Full citation: Liu, J., & McLeod, D. M. (2019). Pathways to news commenting and the removal of the comment system on news websites. Journalism.

Access the article: https://journals.sagepub.com/doi/full/10.1177/1464884919849954

KEG publishes “Effects of Frame Repetition Through Cues in the Online Environment”

New article “Effects of Frame Repetition Through Cues in the Online Environment” in the journal Mass Communication and Society from the Cognitive Effects Research Group (KEG).

Abstract: Research has shown that message frames can shape a reader’s subsequent judgments on political issues. In the online news environment, additional cues outside the story may be present that can affect the power of the frame. This online experiment investigates the role of repetitive cues in the framing processes using news editorials and their accompanying recommended headlines that repeat the editorial’s frame. Results suggest that regarding issue-related attitudes and emotions, consistent frame repetition reinforced the effects of the original article when the frame’s relevance to the readers was high but undermined the article’s impact when the relevance was low. Implications for framing studies and online news consumption are discussed.

Full citation: Liu, J., Lee, B., McLeod, D. M., & Choung, H. (2019). Effects of frame repetition through cues in the online environment. Mass Communication & Society, 22, 447-465.

Access the article: https://www.tandfonline.com/doi/abs/10.1080/15205436.2018.1560475

KEG publishes “Framing Risk with Numbers: The Framing Effects of Risk Assertions and Number Formats on Emotions and Risk Perceptions”

New article “Framing Risk with Numbers: The Framing Effects of Risk Assertions and Number Formats on Emotions and Risk Perceptions” in the journal Mass Communication and Society from the Cognitive Effects Research Group (KEG).

Abstract: This study examines how risk assertions and relevant statistics presented in different number formats interact to influence emotional and cognitive outcomes. Experimental news stories present risk assertions that highlight either safety from or vulnerability to violent crime; these assertions are accompanied by crime statistics in absolute frequency, simple fraction, or percentage format. Although it may be tempting to assume that national statistics in absolute frequency format create a greater impression due to the sheer size of the numbers, our results show that only probability formats, including simple fractions and percentages, interact with assertions to generate amplified emotions. Furthermore, we find that negative emotions play a mediating role in producing pessimistic risk assessments. Our findings reveal how people process numerical information and its impact on emotional and cognitive responses. This article also discusses the empirical and methodological implications for framing research, as well as cognitive aspects of emotional reactions and the nature of emotional effects on risk perceptions.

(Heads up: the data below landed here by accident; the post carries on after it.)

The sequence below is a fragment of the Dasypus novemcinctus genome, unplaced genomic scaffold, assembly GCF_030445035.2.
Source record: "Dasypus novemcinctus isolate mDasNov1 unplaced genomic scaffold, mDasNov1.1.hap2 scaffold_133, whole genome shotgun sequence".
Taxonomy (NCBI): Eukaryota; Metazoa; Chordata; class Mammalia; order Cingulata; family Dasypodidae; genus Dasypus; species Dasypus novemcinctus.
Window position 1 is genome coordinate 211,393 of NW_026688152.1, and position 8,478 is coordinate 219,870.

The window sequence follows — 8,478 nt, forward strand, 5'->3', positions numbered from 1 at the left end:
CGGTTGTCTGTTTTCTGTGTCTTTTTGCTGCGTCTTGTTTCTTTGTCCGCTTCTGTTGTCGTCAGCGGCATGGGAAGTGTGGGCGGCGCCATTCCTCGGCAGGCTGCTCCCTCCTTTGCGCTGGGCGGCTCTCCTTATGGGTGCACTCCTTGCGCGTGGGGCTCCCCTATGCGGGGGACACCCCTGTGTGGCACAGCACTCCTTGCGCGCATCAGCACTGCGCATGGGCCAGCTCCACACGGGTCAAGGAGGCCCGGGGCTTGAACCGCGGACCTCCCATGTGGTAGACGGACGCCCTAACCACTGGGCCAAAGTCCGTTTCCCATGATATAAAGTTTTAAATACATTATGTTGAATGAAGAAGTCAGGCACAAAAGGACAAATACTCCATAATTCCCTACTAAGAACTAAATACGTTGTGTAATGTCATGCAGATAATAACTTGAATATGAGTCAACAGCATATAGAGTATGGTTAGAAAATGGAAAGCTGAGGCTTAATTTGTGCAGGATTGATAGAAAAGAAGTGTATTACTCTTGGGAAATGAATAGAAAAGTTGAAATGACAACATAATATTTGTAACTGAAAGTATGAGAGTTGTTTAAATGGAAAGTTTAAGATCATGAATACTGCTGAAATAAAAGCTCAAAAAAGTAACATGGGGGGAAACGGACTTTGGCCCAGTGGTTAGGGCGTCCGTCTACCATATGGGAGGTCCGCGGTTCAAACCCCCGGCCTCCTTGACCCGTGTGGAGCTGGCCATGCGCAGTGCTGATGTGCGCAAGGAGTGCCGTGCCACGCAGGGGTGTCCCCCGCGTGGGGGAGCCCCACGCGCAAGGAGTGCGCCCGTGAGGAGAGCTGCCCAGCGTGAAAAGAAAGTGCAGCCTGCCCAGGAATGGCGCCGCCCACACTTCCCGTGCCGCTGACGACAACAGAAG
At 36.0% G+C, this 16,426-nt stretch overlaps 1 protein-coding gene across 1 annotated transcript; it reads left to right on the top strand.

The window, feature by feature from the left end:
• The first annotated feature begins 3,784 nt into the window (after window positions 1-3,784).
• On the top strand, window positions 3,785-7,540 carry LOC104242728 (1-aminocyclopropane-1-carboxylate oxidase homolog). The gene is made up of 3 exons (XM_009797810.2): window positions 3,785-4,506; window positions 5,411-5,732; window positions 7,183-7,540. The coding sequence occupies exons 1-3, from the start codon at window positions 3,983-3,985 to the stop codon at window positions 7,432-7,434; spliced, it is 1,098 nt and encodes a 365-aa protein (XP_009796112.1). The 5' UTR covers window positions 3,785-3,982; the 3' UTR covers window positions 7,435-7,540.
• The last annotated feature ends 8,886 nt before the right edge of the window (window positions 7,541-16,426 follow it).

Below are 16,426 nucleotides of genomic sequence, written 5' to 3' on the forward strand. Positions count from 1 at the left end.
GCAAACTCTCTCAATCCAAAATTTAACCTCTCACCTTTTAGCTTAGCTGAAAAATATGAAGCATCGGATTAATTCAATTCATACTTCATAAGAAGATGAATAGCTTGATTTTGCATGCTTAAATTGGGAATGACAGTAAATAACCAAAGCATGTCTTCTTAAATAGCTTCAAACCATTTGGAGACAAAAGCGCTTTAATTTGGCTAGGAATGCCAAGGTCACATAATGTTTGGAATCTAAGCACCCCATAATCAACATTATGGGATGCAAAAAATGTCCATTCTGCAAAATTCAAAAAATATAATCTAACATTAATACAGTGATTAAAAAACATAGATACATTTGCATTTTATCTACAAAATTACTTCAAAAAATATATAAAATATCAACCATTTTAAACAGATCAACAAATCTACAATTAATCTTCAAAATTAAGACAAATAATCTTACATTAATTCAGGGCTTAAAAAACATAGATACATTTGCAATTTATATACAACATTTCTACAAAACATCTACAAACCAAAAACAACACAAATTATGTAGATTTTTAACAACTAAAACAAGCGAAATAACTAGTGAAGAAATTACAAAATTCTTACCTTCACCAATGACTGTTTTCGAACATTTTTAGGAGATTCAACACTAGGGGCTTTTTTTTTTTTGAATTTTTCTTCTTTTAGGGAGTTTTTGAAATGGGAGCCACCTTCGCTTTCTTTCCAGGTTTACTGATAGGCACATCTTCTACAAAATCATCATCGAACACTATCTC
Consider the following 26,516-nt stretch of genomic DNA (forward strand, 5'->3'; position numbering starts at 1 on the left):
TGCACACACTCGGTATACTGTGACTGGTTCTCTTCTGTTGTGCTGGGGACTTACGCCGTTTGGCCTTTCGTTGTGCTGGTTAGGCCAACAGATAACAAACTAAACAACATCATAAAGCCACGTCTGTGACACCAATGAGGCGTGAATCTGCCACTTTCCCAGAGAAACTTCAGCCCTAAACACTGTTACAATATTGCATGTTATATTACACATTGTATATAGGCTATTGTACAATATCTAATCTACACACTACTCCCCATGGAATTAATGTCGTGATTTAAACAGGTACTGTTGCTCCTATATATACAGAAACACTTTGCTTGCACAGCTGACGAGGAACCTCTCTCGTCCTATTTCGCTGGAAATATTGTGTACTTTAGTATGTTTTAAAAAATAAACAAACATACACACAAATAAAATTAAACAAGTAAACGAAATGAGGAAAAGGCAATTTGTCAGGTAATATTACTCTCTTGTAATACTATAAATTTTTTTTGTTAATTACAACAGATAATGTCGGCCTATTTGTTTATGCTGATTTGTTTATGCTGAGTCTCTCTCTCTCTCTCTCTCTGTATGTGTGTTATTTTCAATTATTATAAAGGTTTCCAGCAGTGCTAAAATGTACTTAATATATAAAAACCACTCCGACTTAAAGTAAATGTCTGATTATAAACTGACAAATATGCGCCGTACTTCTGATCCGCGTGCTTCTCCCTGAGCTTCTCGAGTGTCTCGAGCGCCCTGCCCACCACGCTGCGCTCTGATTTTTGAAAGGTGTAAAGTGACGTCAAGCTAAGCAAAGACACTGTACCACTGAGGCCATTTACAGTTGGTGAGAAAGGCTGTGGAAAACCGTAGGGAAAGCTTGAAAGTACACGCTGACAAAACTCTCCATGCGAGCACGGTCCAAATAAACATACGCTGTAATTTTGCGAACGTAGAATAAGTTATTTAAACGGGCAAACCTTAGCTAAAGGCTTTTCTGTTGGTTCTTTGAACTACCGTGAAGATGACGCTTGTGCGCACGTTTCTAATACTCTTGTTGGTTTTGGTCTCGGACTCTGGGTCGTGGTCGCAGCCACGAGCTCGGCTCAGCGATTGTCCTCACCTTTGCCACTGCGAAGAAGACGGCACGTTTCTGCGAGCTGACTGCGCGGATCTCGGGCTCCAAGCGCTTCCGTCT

Full citation: Lee, B., Liu, J., Choung, H., & McLeod, D. M. (2019). Framing risk with numbers: The framing effects of risk assertions and number formats on emotions and risk perceptions. Mass Communication & Society, 22, 344-364.

Access the article: https://www.tandfonline.com/doi/abs/10.1080/15205436.2018.1536790?journalCode=hmcs20

New KEG publication “Pathways to News Sharing: Issue Frame Perceptions and the Likelihood of Sharing”

New article “Pathways to News Sharing: Issue Frame Perceptions and the Likelihood of Sharing” in the journal Computers in Human Behavior from the Cognitive Effects Research Group (KEG).

Abstract: Online news sharing has become an important process through which contemporary citizens experience news. Sharing is not only a behavioral outcome of news consumption but also an essential form of political engagement that reshapes the online information environment. This study offers empirical evidence regarding important article perceptions that drive online news sharing. Specifically, we examine how issue frame perceptions shape user-directed dissemination of news information. Using an online survey that exposes respondents to multiple news articles on a given public issue, this study found that perceptions of issue frame believability, bias, importance and influence significantly affected audience intention to share a news article. However, perceiving an issue frame to be believable alone is not sufficient for readers to forward that article. Moreover, these frame perceptions are formed through the lens of one’s political ideology. The relationship between issue frame perceptions and the likelihood of sharing is more pronounced for value-based frames and among partisans. Implications for online political participation and news exposure are discussed.

Full citation: Su, M. H., Liu, J., & McLeod, D. M. (2019). Pathways to news sharing: Issue frame perceptions and the likelihood of sharing. Computers in Human Behavior, 91, 201-210.

Access the article: https://www.researchgate.net/publication/327857416_Pathways_to_News_Sharing_Issue_Frame_Perceptions_and_the_Likelihood_of_Sharing